KNOXVILLE, Tenn. (WATE) — A Knoxville student pilot killed when his plane crashed near Rockwood May 25 called his flight instructor as the plane was descending, according to a preliminary crash report from the National Transportation Safety Board.
The body of Vasile Ghelan, 35, was found in the wreckage several hours after the plane he was piloting crashed in Cumberland County. First responders found the plane after hours of searching near the Hinch Mountain area, about 18 miles southwest of the Rockwood airport.
The NTSB report says Ghelan had accumulated 44 hours of flight time in the month that he had been taking flight lessons. He was on the second leg of his first cross-country flight and had just departed from Crossville Memorial Airport when the crash occurred. The plane’s next stop was to be in Cleveland.
The report says the plane climbed after takeoff to 3700 feet before beginning a gradual descent. At 3000 feet, the plane entered a 450 degree descending right turn, the report states. The plane completed a course reversal and crossed an open field before impacting rising terrain on a heavily wooded ridgeline.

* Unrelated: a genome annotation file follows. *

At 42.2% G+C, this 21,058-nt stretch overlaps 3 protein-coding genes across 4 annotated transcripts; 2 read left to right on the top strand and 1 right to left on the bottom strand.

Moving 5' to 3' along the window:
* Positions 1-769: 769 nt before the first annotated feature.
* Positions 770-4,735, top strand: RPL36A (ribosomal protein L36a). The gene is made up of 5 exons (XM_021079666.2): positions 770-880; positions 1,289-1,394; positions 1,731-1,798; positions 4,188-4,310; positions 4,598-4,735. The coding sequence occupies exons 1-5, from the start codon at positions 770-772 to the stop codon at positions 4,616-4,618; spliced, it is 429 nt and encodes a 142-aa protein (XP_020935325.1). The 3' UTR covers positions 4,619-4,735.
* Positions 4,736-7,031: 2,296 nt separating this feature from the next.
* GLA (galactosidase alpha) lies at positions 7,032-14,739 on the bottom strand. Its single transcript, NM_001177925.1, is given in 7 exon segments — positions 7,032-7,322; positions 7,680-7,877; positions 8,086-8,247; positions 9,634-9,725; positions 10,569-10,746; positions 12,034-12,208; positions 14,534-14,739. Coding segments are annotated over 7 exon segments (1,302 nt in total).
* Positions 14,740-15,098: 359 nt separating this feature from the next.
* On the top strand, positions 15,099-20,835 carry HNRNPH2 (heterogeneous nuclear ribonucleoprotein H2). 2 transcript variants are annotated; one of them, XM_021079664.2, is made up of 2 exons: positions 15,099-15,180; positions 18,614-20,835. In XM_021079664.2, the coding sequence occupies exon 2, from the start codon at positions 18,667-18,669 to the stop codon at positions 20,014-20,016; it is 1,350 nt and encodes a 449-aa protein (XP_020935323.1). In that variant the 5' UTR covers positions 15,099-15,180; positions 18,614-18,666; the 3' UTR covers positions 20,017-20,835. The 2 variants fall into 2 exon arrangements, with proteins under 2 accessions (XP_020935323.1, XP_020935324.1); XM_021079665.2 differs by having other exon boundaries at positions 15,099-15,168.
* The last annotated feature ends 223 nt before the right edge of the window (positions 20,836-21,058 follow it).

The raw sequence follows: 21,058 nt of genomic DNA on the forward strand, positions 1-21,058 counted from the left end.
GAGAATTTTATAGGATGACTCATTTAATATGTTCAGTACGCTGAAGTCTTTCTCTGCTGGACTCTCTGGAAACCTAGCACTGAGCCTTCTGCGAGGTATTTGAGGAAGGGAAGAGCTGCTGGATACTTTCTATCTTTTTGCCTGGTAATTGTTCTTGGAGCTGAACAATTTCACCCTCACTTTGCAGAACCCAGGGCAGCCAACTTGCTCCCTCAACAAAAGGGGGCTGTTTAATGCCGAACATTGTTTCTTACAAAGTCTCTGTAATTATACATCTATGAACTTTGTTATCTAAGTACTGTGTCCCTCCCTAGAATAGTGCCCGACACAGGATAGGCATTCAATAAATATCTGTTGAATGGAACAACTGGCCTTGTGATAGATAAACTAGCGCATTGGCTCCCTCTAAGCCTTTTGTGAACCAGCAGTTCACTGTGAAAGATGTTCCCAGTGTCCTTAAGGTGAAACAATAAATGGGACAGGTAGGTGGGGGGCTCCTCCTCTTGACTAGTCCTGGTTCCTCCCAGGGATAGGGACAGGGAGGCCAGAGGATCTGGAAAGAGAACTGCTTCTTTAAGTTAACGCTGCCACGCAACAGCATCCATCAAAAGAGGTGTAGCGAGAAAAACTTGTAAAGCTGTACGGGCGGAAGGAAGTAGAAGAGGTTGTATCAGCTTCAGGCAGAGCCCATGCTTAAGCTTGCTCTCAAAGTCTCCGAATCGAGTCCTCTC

The NTSB report contains an interview with the unnamed flight instructor. That transcript reveals the instructors final conversation with Ghelan:
“I asked about fuel state, magnetos on, carb heat position, and the instruments were all in the green, but the engine was not making full power, and the airplane could not climb. From there, I asked where he was, what is your closest airport, and he thought he was 40 to 50 miles from Crossville and didn’t think he could make it back. I remember telling him to land at the nearest airport and I would pick him up, but he said he had slowed to 70 knots. I told him to make an emergency landing in a field, and he said there were trees and mountains and I asked if he was talking to ATC, and he said he was not. Soon after, I heard the sound of trees and impact and the connection went dead.”
The airplane was consumed by post-crash fire, the report states. The instrument panel and its contents were destroyed. The engine displayed significant damage but was recovered and retained for further examination. The tail section remained largely intact.
The plane was most recently inspected in December 2020. at 5,221.84 total aircraft hours, according to the NTSB report.
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